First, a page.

Two probes for better observation
Although the Bepiclombo mission’s European MPO (Mercury Planetary Orbiter) satellite is primarily dedicated to planetary observations, the Japanese MIO satellite (primarily, MMO or Mercury Magnetospheric Orbiter) aims to study the planet’s environment. And especially the magnetosphere.
A particularly interesting aspect of this mission is that it includes two probes (never before have two observation satellites of the same celestial object carried on a planetary mission), which makes it possible to observe from two angles. In the case of a single satellite such as Messenger, we are either inside or outside the magnetosphere, which makes assumptions about the region where the satellite is not located. Conversely, in the case of Bepiclombo, one satellite will be able to act as a “sentinel” upstream of the planet’s solar wind, while the other will observe the planet’s response and its environmental disturbances. Solar wind.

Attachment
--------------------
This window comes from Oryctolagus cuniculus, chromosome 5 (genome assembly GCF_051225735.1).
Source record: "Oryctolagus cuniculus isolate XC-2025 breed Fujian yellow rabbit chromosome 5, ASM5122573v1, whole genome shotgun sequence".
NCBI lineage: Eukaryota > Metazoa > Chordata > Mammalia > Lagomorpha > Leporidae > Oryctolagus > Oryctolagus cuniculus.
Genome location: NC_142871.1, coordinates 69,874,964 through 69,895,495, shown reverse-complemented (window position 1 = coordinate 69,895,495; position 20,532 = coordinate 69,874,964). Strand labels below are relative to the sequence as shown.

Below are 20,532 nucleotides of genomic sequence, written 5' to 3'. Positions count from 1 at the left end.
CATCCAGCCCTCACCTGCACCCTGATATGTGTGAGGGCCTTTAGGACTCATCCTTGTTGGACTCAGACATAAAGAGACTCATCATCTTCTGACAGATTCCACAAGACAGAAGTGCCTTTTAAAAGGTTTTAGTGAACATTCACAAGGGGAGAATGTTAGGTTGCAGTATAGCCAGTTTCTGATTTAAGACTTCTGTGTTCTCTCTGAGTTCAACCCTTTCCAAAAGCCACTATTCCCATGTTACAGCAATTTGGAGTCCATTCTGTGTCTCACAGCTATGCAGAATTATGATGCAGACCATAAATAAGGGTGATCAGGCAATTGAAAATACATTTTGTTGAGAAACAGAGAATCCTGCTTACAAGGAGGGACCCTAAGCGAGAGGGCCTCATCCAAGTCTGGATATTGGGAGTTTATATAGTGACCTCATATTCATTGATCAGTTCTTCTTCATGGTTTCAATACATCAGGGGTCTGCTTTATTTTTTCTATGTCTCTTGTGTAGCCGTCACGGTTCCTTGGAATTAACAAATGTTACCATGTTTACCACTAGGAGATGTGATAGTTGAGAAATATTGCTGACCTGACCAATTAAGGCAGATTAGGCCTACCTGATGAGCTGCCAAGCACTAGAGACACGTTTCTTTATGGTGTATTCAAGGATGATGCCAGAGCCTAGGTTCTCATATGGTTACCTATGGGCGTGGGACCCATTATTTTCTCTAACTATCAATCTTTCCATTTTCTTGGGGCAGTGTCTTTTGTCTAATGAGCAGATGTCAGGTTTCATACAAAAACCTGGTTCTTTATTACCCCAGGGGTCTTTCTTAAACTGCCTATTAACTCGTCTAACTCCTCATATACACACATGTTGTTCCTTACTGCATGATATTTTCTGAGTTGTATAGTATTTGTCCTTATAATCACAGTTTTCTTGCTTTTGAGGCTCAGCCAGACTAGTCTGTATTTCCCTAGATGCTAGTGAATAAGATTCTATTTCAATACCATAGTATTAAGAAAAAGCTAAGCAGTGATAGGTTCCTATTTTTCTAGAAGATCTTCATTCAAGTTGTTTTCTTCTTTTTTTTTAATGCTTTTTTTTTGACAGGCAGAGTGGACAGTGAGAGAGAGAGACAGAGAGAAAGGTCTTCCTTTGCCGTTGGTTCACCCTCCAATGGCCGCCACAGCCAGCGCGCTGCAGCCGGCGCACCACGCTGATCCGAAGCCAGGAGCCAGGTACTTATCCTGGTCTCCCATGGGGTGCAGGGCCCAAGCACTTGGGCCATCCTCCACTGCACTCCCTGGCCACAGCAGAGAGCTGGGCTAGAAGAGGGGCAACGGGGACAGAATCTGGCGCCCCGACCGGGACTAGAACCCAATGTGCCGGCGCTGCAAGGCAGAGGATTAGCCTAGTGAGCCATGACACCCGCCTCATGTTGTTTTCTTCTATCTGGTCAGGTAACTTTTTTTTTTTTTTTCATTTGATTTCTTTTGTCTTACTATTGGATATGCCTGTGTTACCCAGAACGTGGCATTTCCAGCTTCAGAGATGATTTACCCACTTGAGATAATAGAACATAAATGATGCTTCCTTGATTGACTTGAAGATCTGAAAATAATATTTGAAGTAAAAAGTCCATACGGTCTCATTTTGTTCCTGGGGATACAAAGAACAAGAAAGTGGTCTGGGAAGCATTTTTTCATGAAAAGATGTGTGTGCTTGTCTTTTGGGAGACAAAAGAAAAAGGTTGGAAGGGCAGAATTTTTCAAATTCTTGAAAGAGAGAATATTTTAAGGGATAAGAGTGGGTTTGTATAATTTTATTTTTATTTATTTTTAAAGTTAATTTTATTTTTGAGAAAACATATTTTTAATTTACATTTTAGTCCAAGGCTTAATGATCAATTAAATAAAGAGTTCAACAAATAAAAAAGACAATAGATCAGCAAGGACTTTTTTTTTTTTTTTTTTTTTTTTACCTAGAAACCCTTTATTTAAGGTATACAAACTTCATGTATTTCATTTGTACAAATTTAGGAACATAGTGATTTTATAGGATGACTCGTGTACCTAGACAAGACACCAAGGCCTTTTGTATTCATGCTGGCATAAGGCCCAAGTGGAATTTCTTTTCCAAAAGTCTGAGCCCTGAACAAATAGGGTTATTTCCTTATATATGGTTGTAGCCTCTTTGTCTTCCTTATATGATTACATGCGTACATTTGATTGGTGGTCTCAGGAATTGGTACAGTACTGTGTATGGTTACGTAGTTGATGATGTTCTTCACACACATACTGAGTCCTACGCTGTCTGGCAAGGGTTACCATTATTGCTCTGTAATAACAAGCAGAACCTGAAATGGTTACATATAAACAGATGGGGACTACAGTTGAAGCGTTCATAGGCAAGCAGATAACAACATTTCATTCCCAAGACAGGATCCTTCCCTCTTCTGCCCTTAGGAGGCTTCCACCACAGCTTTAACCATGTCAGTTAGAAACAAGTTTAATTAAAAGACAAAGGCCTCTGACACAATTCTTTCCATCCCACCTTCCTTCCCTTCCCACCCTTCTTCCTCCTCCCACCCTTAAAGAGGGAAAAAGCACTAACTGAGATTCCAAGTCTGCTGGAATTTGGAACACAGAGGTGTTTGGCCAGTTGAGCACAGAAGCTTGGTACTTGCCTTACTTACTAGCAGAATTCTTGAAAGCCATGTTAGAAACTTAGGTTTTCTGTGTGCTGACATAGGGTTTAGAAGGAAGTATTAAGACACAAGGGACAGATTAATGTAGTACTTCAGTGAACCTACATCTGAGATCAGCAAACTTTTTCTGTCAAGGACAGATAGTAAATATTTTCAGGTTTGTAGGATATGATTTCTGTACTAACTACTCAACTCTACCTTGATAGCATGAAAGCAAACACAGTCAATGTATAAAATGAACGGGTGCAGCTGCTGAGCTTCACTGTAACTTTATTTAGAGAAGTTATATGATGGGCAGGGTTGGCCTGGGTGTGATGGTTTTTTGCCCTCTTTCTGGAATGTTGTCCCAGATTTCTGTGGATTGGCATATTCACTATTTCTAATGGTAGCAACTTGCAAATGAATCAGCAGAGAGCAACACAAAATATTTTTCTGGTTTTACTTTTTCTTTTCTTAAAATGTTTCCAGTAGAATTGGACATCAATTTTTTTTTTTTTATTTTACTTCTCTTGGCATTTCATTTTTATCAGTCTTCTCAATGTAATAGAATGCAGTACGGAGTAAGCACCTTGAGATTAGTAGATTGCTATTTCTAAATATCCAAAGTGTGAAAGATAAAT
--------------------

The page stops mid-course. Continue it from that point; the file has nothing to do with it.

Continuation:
The existence of the Hermione magnetic field (“Hermione” means “Mercury” since, for the Greeks, Mercury is Hermes) thus raises many new questions from the process of formation of this field to its role in the environment. The planet is evolving near its star. Several missions have explored the environments of other Telluric planets (Venus, Mars) or gas giants (Saturn, Jupiter), but relatively little information is available for Mercury. BepiColombo will fill this void and provide a completely new arrangement for very specific conditions. Researchers will not only study Mercury but also try to compare scientific results with other astronomical conditions.